Saturday, July 2, 2011

Jeff's Mona Report

Last week we joined a scientific research group of cavers going to Mona Island for 8 days.  Mona Island measures about 7 x 4 miles and is about 45 miles off the West side of Puerto Rico.  It rises about 200’ out of the water and is sheer cliff all around except for a few places.  The top is basically flat. 

Most of the caves ring the edge of the top of the island.  They are only a few dozen feet from the surface of the island with spectacular “windows” overlooking the ocean with sheer cliff below.  The caves are flank margin caves and were formed differently than the caves on PR.  Most of the caves we went into were mined heavily until about 1927.  Damage to the caves was very apparent.  It is widely accepted that bat or bird guano is what was mined.  The caves were wide open but only 4 to 8 feet tall.  Some went in 1000 feet but most were close to the edge of the cliff.

As an engineer with a scientific background but not a scientist it was interesting to listen to some of the conversations between members of the group.  In my mind I couldn’t get consistent answers to obvious questions I had.  It leads me to believe not much is known about what went on the last few hundred years.  Is it bat or bird guano or something else?  How did it get there and what happened to all the bats and birds.  We saw very few bats and birds.  Some of the mined material was so close to the ceiling how could so many bats or birds get in there?  Since these are flank margin caves how did all the rocks get in there?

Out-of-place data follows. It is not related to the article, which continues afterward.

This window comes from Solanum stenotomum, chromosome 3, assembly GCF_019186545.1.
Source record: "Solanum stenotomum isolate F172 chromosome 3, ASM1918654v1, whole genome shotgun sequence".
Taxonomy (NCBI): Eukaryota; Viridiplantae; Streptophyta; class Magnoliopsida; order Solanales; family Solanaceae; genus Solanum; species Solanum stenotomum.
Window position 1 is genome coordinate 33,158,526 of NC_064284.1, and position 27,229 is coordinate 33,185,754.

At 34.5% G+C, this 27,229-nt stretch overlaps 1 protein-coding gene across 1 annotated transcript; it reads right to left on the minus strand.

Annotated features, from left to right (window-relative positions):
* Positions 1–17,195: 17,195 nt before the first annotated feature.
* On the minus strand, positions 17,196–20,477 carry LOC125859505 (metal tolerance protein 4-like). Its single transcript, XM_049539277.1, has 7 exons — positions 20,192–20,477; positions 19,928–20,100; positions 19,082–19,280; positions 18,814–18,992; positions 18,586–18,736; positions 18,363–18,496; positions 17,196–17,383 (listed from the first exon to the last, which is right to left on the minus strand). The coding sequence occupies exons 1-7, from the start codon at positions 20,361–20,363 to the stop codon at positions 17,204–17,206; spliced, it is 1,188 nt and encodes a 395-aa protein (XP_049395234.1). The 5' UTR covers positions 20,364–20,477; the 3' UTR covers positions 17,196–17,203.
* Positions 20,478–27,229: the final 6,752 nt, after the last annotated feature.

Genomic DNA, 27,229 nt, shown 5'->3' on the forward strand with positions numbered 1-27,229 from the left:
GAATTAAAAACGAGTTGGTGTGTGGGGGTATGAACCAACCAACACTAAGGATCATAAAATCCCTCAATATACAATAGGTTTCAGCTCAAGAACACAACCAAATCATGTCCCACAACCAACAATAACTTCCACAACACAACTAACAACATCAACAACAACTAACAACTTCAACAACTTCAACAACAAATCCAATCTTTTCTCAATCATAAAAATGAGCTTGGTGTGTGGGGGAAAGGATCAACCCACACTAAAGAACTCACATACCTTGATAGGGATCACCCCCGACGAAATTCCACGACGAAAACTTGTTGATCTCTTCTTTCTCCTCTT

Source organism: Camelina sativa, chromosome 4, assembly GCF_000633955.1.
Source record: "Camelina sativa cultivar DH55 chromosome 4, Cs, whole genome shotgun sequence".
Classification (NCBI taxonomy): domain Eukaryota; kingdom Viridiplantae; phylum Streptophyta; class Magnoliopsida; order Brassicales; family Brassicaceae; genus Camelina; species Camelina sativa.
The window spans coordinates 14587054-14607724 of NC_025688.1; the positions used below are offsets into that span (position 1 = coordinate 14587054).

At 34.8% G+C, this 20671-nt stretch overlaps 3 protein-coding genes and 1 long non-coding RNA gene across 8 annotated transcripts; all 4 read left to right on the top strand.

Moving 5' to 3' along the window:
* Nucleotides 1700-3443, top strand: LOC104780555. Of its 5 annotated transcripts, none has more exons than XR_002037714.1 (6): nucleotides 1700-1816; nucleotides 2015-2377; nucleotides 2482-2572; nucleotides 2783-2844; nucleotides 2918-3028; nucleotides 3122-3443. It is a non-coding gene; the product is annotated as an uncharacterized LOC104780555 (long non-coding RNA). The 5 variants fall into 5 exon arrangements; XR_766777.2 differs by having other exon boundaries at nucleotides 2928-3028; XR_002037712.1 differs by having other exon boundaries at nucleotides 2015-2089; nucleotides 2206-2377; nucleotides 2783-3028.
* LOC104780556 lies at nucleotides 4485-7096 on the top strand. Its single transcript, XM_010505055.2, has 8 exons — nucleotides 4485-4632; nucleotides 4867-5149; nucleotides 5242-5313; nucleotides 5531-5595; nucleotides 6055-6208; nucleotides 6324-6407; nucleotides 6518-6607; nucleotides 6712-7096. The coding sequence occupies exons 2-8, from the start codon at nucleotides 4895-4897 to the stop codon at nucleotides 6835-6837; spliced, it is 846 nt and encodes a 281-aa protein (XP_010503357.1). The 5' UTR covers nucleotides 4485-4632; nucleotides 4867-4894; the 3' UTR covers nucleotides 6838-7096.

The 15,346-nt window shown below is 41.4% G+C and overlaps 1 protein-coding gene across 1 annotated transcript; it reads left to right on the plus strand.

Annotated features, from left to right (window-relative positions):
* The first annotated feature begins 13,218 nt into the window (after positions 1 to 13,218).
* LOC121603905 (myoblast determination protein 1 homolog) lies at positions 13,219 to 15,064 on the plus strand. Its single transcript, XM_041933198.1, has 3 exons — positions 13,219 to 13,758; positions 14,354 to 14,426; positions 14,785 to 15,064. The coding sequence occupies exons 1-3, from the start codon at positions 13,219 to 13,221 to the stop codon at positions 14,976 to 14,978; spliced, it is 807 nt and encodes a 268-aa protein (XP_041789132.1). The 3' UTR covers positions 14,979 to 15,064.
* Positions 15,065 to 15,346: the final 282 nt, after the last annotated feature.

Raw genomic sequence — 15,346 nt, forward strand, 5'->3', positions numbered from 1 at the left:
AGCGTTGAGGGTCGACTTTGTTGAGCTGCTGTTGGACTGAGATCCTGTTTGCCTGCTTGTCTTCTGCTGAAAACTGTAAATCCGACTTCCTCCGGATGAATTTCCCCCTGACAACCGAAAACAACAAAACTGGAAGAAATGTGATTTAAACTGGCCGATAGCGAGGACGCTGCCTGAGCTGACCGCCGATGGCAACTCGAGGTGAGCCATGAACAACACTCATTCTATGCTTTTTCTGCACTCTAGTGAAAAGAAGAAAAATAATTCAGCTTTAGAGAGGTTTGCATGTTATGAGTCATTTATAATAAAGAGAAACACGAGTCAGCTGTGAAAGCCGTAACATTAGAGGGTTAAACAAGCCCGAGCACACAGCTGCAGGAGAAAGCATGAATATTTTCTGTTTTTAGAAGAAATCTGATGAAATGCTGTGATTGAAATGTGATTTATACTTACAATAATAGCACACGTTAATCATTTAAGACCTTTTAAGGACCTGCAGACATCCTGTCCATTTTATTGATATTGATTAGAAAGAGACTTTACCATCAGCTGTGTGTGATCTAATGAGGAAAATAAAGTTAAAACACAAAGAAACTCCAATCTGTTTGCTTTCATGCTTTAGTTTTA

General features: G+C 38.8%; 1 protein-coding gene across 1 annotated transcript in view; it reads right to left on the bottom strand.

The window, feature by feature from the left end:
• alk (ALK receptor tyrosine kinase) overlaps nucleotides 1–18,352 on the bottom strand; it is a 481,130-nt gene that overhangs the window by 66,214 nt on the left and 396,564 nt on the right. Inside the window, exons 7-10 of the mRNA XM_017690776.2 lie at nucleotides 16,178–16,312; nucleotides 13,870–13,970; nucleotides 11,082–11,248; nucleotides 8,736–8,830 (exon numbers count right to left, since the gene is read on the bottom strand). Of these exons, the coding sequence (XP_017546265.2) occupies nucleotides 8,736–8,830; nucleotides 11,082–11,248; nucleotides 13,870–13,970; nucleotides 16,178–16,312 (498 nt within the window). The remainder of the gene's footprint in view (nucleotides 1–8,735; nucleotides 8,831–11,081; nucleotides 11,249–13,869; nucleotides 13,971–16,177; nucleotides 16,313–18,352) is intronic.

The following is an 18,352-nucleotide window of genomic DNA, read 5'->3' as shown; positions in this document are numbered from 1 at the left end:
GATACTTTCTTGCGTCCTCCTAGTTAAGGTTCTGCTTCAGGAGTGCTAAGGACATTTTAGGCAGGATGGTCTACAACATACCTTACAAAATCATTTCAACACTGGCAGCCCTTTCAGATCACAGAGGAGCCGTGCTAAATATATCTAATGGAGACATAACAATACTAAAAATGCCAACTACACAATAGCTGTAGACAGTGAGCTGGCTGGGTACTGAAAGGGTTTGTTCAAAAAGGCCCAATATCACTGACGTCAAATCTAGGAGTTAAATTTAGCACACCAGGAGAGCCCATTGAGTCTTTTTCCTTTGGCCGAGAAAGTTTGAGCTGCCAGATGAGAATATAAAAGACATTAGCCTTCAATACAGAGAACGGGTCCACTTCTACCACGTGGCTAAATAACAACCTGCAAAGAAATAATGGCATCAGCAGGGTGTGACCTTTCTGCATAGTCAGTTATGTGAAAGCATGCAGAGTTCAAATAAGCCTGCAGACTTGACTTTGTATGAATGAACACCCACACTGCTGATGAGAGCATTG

The camping area was nicer than I expected and had showers (with no shower heads).  The water was not potable and we had to bring all our drinking water.  Our food situation was dismal except for a good selection of breakfast cereal and oatmeal (purchased at 4AM on the way to the boat because it was forgotten).   Most of our food was canned or boxed with a large percentage consisting of candy, cookies, and granola bars (looks like the food shopping was done by guys).

The new visitor's/science center must have cost several millions of dollars to build.  It was very nice and had a lot of solar panels to power it.  Too bad the only visitors to see it will be the illegal Dominicans, Cubans, or drug dealers before they are arrested by DNR/Customs.  Thirteen Cubans made it to shore (US soil) the day we left.   Getting a permit to visit Mona is not easy and Diana spent a lot of time and effort getting a permit for our group.  This is public land and people are supposed to be able to visit and enjoy it.  It’s either “not their job” or easier to say no for the DNR employees.  Maybe they want it to be their own private island.  The 4 DNR “guards” stationed on the island were nice, helpful, and friendly but they are not the ones issuing a permit. 

I haven’t mentioned yet that it was Hot Hot Hot.  It rained so much the prior month the mosquitoes ate us alive.  DEET didn’t work well.  At least the mosquitoes disappeared after 7pm and we could escape by going into the water.  They were so bad they were even in the caves.  In several caves Katrina and I wore mosquito netting over our heads.  Fortunately Katrina bought a couple of nets at Wal-Mart while she was buying our 5 gallon water jugs.